Drink, pray, recycle: Meet the Hay River nun raising money for music

A Catholic nun who retired from teaching has raised thousands of dollars for community projects with her simple, but streamlined, bottle recycling program in Hay River, N.W.T.

'It's my little part in caring for the environment,' says retired teacher Sister Maggie Beaudette

Sister Maggie Beaudette has raised more than $20,000 for music and humanitarian projects. (Kirsten Murphy/CBC)

A Catholic nun who retired from teaching has raised thousands of dollars for community projects with her simple, but streamlined, bottle recycling program in Hay River, N.W.T.

Sister Maggie Beaudette, 71, raises about $2,000 every year by accepting, sorting and cashing-in refundable beer cans, pop bottles and milk jugs.

Each empty is worth 10 cents to $1. Since she started the program 14 year ago, she's raised more than $20,000, with every dime going to music and humanitarian projects.

Beaudette drives around town in her silver Ford Escape and collects from her "regulars" every two weeks. She single-handedly sorts, cleans, crushes and bags her haul in her garage. Some weeks are busier than others, especially after Christmas and long weekends.

It's my little part caring for the environment.- Sister Maggie Beaudette

"It is a lot of work, but I'm helping different groups and it's my little part caring for the environment," said the avid birdwatcher and gardener, who maintains a busy schedule as a spiritual advisor for the Roman Catholic Diocese of Mackenzie-Fort Smith.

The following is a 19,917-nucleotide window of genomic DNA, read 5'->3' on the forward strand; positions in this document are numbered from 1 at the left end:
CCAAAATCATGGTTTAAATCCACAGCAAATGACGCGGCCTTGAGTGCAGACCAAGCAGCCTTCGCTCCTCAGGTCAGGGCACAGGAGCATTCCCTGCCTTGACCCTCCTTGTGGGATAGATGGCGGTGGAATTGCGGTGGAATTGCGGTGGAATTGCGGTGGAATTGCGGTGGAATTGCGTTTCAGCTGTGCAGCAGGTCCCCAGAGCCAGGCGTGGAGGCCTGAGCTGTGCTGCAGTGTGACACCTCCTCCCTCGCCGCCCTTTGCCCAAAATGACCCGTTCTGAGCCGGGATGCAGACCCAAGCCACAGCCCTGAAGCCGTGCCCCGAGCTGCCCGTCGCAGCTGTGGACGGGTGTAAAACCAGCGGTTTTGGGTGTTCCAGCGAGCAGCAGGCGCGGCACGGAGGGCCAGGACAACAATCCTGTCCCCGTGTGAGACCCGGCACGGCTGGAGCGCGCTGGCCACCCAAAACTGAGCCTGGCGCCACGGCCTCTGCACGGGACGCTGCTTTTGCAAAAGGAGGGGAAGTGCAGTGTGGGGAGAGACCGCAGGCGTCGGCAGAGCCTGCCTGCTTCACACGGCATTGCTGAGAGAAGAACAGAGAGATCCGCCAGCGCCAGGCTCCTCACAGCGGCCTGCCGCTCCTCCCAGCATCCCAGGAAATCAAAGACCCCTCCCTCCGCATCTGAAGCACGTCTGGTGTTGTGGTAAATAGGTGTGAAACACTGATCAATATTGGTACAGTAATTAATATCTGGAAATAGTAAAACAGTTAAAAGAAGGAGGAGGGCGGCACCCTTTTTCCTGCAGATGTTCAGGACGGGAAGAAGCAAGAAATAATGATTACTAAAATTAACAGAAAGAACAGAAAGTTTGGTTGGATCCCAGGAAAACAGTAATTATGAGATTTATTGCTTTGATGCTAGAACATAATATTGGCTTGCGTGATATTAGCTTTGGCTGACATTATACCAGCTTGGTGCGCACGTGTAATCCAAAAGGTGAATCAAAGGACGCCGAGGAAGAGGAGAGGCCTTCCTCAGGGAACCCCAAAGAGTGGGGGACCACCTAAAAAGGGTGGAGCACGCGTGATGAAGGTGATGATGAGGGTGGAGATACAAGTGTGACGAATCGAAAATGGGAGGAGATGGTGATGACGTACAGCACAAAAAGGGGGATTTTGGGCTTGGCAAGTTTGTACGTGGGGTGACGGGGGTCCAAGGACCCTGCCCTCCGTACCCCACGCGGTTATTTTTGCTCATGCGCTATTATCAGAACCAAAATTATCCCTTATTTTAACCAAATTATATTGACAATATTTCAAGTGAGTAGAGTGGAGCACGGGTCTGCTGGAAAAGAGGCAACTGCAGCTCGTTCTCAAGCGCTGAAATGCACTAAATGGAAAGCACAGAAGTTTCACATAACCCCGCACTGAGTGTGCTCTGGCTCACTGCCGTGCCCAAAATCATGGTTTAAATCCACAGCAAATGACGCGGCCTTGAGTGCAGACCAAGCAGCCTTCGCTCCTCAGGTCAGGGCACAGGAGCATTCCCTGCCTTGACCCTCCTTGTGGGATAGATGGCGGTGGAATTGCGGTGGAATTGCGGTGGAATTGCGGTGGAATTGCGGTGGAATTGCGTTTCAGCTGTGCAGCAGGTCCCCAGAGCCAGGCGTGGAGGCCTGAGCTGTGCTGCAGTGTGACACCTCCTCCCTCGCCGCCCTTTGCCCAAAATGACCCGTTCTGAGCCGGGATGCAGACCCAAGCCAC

Beaudette's generosity has purchased a dozen fiddles and guitars worth several thousand dollars for Hay River's Kole Crook Fiddle Association, one of several music programs she supports.

From left, Kole Crook music students Laura Moshenko, Clare Engen, Madisen Moshenko and Elijah Engen. The program has received several thousand dollars in the last three years to buy stringed instruments. (Kirsten Murphy/CBC)

"It's amazing how much her little bottle collection has helped us," said fiddle teacher Linda Duford.

Beaudette believes music can be medicine, saying it can help with healing.

She also donates to the Chief Sunrise Education Centre on the K'atl'odeeche First Nation, for books and culture camps. The remainder goes to humanitarian efforts in Kenya administered by former Behchoko teacher and soccer coach, Michael Botermans.

"It shows there is nothing too small that can't help someone who has so little or nothing," Botermans said.

Lee Sabian handing over empties from the Ehdah Cho Store on the K’atl’odeeche First Nation, one of six pick-up sites on the reserve. (Kirsten Murphy/CBC)

Beaudette's one-woman project started slowly but word of mouth keeps it growing, with donations even coming from Fort Smith, some 270 kilometres away.

To simplify the process, Beaudette's name is listed at Tri R Recycling in Hay River, so people can donate their recyclables to her right at the depot. 

While she has no plans to expand, Beaudette hopes to refine her sorting system.

"Being able to organize the recycling into bins as it comes in, that would really help."

Beaudette admits the bottle drive takes a lot of time, but she says it's worth every can, bottle and juice box.

Sister Maggie Beaudette sorts through the bottles in her garage. (Kirsten Murphy/CBC)


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